Let’s have some fun amidst all the craziness going on today. What would the New York Yankees look like if they had Pete Alonso instead of Aaron Judge?
Back in the 1940s, fans sat around the hot stove and talked baseball. One interesting topic was, what if New York Yankees legend Joe DiMaggio and Boston great Ted Williams traded paces. That meant Williams would be able to take full advantage of Yankee Stadium’s short right field porch. In Boston, Joe D would have patrolled center at Fenway, next to his brother Dom and batting against the backdrop of the Green Monster.
Judge has been a staple of the Yankees lineup since 2017 when he emerged on the scene and blasted an all-time rookie record. He led the AL with, 52 home runs and tallied 114 RBI while hitting .284 with a 1.049 OPS. He played in 155 games, made the All-Star team, won the 2017 HR Derby, was the Rookie of the Year, earned a Silver Slugger Award, and was the runner up for American League MVP. A season for the ages where Judge showed tons of promise for the Yanks future.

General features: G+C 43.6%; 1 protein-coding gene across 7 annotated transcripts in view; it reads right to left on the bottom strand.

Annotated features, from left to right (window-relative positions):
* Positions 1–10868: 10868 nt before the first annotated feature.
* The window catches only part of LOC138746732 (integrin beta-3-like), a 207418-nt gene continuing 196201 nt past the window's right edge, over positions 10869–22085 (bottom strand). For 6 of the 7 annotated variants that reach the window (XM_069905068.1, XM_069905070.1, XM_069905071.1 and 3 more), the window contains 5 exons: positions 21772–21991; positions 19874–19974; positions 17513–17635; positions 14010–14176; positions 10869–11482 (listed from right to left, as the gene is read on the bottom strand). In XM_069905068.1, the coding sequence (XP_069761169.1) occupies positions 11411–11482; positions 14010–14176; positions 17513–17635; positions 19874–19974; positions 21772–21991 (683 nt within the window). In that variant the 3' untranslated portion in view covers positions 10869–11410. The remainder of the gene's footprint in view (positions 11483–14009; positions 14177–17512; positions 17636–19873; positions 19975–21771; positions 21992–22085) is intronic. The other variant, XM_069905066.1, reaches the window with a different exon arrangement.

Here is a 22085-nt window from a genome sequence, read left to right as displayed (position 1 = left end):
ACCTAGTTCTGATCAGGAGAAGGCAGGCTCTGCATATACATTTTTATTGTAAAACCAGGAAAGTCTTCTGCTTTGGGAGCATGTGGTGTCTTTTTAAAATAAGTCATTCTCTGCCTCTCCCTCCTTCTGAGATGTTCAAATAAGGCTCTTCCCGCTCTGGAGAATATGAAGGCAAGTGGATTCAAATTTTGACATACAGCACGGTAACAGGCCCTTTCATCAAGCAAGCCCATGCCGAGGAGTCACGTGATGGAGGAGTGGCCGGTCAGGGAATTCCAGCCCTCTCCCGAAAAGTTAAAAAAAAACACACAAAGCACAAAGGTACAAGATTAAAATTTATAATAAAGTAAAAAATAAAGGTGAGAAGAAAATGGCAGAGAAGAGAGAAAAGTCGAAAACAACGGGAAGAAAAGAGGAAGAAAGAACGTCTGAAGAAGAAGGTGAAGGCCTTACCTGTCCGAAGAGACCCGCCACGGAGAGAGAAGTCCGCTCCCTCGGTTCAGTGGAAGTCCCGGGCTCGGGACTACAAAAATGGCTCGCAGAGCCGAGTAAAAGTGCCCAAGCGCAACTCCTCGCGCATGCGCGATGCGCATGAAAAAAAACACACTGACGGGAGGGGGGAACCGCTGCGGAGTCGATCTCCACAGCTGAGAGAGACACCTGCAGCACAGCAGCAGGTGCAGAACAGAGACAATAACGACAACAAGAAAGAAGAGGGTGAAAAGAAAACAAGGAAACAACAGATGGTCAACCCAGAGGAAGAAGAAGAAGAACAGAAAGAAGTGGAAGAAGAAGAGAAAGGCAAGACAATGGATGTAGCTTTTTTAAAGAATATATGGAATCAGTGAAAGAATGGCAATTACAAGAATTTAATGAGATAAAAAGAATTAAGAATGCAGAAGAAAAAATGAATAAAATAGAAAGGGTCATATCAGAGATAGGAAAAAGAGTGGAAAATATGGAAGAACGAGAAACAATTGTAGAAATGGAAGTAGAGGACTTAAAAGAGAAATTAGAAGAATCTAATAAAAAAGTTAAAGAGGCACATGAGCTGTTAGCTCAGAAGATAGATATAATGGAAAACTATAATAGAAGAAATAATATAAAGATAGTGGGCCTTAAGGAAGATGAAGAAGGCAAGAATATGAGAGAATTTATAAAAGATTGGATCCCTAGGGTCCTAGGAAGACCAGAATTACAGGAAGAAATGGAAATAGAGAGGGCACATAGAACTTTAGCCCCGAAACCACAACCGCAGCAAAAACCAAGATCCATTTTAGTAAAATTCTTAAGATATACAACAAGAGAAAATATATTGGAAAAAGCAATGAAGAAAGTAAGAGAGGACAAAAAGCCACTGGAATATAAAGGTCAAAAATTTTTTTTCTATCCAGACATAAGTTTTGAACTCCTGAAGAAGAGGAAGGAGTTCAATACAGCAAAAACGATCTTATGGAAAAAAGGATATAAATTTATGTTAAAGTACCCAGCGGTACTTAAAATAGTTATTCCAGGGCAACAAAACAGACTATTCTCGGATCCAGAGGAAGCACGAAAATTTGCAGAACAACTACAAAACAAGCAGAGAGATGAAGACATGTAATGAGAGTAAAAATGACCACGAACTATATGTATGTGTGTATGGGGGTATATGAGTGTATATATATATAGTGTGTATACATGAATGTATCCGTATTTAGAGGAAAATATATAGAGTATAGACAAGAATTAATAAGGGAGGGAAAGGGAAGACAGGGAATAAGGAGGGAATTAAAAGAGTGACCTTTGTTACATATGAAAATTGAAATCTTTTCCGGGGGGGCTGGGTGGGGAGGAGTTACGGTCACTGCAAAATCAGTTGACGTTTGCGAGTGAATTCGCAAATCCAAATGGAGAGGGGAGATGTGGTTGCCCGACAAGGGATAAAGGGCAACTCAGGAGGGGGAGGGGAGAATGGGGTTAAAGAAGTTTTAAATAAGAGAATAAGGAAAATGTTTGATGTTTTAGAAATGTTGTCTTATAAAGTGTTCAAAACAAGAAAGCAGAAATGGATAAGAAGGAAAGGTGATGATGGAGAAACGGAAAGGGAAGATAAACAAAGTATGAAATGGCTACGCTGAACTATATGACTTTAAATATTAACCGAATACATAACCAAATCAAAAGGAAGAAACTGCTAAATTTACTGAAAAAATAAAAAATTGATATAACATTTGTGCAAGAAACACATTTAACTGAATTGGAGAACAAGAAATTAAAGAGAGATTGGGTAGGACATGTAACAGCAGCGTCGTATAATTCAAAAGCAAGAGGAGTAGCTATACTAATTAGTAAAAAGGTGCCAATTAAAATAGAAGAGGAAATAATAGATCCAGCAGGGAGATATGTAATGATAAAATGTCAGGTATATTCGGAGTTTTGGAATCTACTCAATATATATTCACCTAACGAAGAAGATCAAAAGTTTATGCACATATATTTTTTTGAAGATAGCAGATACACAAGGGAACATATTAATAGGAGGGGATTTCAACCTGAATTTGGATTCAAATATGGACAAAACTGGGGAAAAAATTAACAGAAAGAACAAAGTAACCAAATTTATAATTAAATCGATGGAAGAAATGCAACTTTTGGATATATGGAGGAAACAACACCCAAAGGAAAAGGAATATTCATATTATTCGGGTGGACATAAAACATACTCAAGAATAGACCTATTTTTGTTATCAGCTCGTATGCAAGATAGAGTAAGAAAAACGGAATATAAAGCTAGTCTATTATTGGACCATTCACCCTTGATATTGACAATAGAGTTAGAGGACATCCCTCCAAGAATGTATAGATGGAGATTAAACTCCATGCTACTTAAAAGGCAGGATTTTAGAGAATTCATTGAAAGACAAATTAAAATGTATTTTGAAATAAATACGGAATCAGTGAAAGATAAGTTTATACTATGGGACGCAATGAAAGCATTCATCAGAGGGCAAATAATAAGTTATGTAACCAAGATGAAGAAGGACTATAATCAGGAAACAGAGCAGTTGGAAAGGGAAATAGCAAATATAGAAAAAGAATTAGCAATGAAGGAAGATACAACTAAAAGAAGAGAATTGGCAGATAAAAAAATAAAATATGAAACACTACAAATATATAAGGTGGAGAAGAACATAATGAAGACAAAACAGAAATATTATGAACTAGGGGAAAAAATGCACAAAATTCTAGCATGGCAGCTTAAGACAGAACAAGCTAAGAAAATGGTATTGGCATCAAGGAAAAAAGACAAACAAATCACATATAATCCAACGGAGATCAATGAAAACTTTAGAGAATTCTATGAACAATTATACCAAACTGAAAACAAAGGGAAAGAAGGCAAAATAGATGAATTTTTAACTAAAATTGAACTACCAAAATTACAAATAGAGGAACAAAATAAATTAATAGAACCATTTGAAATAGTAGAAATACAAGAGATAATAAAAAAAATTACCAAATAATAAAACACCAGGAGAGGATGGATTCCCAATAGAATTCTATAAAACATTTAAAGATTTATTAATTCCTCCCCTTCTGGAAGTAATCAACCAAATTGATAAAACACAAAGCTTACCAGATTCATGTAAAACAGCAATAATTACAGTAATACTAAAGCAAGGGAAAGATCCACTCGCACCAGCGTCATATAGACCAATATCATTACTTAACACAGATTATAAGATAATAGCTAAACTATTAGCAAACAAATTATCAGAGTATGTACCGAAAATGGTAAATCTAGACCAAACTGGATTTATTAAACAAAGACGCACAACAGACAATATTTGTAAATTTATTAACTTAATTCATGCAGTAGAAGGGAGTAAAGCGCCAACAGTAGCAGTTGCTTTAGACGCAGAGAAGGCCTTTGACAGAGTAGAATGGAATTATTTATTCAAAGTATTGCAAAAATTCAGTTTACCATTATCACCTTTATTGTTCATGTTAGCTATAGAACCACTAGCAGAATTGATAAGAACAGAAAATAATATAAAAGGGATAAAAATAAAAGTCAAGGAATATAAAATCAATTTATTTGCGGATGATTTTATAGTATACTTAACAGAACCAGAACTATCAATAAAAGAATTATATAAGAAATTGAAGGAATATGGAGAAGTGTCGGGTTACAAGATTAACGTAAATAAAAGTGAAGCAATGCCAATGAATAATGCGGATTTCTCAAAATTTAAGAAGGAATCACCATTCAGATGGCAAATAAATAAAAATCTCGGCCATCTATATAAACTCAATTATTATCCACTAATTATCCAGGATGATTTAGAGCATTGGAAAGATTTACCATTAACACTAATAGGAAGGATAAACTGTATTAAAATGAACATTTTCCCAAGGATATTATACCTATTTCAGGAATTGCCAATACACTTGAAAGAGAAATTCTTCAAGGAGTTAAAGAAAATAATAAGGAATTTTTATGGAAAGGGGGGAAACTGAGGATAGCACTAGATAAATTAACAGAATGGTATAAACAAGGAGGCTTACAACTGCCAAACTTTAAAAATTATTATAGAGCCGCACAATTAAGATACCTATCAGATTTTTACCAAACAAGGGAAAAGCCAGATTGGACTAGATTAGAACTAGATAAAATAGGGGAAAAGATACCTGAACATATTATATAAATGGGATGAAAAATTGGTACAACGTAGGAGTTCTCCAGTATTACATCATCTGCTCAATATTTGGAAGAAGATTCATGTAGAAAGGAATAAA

The 6-7 right fielder then followed up his rookie season with two years of playing roughly 100 games apiece and had respectable numbers. In 2018, Judge hit .278 with 27 home runs and 67 RBI. Then in 2019, he hit .272 with 27 home runs and 55 RBI. The common theme of both years was time missed due to injuries.
In addition to his offensive numbers, Judge’s play in the field is elite. He’s been one of the best defensive right fielders in the game. After four seasons in the majors (he played 27 games in 2016), Judge leaves you wanting more. He has legendary potential if his body can hold up.
Last year, in Queens, Alonso had a phenomenal rookie season himself. He broke Judge’s rookie home run record by launching an NL-leading 53 dingers and drove in 120 runs. Polar Bear Pete played in 161 games, made the All-Star team, won the 2019 HR Derby, and National League Rookie of the Year Award.
The 6-3 first baseman quickly became a household name with fans around the country during and after his rookie campaign. His nickname, “Polar Bear,” became a brand. Let’s take a peek at a “What If” version of the New York Yankees. A version in which the Mets first baseman is a core member of this young group of Bombers.